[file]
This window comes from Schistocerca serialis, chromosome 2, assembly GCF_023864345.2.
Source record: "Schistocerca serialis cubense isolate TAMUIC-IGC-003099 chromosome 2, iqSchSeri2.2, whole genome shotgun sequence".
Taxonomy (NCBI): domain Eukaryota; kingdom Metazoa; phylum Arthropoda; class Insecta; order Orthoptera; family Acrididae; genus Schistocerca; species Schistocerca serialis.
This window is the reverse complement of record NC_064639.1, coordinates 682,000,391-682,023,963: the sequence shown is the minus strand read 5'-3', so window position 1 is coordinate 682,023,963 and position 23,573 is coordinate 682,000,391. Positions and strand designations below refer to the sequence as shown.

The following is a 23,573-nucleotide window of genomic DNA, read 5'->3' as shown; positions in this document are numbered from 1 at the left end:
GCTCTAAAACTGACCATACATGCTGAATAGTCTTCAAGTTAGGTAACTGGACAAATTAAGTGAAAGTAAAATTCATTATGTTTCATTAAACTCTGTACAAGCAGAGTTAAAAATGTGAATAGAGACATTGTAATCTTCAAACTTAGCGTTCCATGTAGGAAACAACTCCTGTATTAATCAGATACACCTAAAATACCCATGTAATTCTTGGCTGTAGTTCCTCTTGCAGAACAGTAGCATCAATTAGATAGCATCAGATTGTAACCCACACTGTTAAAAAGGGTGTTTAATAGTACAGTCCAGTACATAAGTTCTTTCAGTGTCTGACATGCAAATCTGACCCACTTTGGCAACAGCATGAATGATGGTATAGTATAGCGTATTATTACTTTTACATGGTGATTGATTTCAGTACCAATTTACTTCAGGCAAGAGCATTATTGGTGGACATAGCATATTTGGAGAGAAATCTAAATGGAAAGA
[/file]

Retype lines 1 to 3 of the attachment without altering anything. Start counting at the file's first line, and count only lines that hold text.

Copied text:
This window comes from Schistocerca serialis, chromosome 2, assembly GCF_023864345.2.
Source record: "Schistocerca serialis cubense isolate TAMUIC-IGC-003099 chromosome 2, iqSchSeri2.2, whole genome shotgun sequence".
Taxonomy (NCBI): domain Eukaryota; kingdom Metazoa; phylum Arthropoda; class Insecta; order Orthoptera; family Acrididae; genus Schistocerca; species Schistocerca serialis.